It's hard to pinpoint exactly when A.J. Wallace lost his mind. But that's what happens when, in a just a few months, you trade your anonymity for a place among the top 20 recruits nationwide.

It might have been in the cafeteria of Shippensburg University in July, while McDonough's football team was at camp. As Wallace was eating lunch with his teammates, someone came up to him and asked for his autograph.

"That's when I said, 'Man, it must be getting crazy,' " Wallace said. "Then I realized I made it to where I wanted to be, in the spotlight."

It also could have been on any one of the nights when recruiters would call Wallace and talk to him about the dozens of schools that had offered him a scholarship as a defensive back.

Nebraska, Ohio State, Miami, Michigan, LSU, Florida State and USC.

USC? The two-time defending national champion? When did that offer come?

"I never got a letter from them" with an offer, Wallace said. "But people keep telling me they've offered me. [Coaches] from other schools are telling me that. Then I read in Sports Illustrated and on [recruiting Web sites] that I was offered, so I guess I was.

"I don't know what to think anymore."

In June 2004, after a solid sophomore season (1,023 yards rushing) Wallace attended a camp at Nebraska, and his life would never be the same. After seeing his dynamic raw skills, the Cornhuskers said they would offer Wallace a scholarship Sept. 1, the earliest date allowed.

That caught the attention of programs nationwide. Why would Nebraska act so quickly on a previously unknown kid from an undistinguished program nowhere near its back yard? The Cornhuskers must be on to something.

Since then, Wallace has been a celebrity on the national recruiting circuit. His process of wading through his offers has been chronicled thoroughly on Web sites and will continue this fall as he takes official visits to Ohio State and Nebraska and possibly to Florida State and LSU as well.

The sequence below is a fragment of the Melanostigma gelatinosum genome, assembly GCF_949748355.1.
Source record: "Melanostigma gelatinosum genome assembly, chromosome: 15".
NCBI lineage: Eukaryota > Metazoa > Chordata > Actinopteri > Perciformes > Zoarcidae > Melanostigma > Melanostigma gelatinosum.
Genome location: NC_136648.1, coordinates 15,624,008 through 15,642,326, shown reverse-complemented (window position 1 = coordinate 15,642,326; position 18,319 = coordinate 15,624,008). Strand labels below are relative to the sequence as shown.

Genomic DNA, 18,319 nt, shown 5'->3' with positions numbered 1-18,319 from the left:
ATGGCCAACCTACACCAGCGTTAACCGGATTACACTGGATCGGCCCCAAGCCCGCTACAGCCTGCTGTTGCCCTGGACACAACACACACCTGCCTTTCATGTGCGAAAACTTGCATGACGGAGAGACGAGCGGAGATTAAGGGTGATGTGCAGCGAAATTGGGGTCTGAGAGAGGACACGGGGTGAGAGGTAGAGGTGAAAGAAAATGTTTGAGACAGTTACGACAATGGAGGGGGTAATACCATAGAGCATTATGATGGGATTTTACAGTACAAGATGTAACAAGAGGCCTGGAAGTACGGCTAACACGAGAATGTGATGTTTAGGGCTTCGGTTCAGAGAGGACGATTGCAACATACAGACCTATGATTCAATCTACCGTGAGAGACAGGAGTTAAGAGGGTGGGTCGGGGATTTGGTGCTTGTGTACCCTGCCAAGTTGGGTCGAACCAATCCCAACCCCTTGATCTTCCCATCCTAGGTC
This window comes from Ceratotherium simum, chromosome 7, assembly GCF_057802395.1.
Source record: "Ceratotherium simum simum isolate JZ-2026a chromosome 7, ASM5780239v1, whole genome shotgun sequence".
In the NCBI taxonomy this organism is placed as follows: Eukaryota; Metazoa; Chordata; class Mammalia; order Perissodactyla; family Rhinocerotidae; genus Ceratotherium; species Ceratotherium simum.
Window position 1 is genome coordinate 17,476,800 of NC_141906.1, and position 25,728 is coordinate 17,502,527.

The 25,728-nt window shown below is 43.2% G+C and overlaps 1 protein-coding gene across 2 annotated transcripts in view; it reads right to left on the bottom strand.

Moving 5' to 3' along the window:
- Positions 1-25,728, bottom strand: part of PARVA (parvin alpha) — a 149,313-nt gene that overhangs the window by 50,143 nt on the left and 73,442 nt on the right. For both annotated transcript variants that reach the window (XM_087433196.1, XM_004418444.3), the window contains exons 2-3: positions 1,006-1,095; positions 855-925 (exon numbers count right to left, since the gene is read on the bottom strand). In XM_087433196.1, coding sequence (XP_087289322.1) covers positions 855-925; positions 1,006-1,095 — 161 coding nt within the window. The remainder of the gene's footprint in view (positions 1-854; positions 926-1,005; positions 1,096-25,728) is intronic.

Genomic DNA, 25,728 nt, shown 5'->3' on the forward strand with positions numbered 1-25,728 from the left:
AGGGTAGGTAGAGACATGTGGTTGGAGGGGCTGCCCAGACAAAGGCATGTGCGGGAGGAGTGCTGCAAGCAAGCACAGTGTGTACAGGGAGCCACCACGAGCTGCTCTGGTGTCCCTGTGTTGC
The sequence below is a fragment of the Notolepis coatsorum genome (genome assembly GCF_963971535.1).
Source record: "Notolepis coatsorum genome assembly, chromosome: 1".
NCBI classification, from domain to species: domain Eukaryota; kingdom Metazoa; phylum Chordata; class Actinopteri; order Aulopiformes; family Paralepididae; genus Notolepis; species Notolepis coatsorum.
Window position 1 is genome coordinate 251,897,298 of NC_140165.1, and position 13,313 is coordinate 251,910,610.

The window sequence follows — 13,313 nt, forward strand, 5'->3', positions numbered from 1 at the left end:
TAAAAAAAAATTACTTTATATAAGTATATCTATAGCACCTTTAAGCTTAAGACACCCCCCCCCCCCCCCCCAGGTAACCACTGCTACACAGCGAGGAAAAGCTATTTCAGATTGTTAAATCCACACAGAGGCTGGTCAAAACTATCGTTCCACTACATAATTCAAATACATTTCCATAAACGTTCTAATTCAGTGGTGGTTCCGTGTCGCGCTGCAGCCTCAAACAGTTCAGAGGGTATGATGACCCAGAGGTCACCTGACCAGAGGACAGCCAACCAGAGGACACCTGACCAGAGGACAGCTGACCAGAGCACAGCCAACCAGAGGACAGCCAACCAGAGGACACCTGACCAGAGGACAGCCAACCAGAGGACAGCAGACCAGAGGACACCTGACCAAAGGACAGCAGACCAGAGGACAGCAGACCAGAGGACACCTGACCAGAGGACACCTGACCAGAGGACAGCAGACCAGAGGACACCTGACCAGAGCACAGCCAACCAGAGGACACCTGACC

It's a lot for someone who started high school without any fanfare.

"I wasn't expecting any of this attention," he said. "You try to keep everything in perspective, but it's hard to do when you're hearing everything that's being said."

That is Rams Coach Dave Bradshaw's biggest task with Wallace this season -- prevent his star from overtaking the rest of the team.

"Football is a team concept, and we've talked to A.J. about that," Bradshaw said.

Fame is fleeting, Wallace said. It might be the most important lesson he has learned throughout this process.

"Once I leave here, it's like starting all over again," Wallace said. "I'm trying not to get too big headed because if I do and take it to college, well, you know."

He would be back where he was two years ago: unknown.

McDonough's A.J. Wallace is being recruited by some of the country's best-known Division I programs. "You try to keep everything in perspective," said Wallace, "but it's hard to do when you're hearing everything that's being said."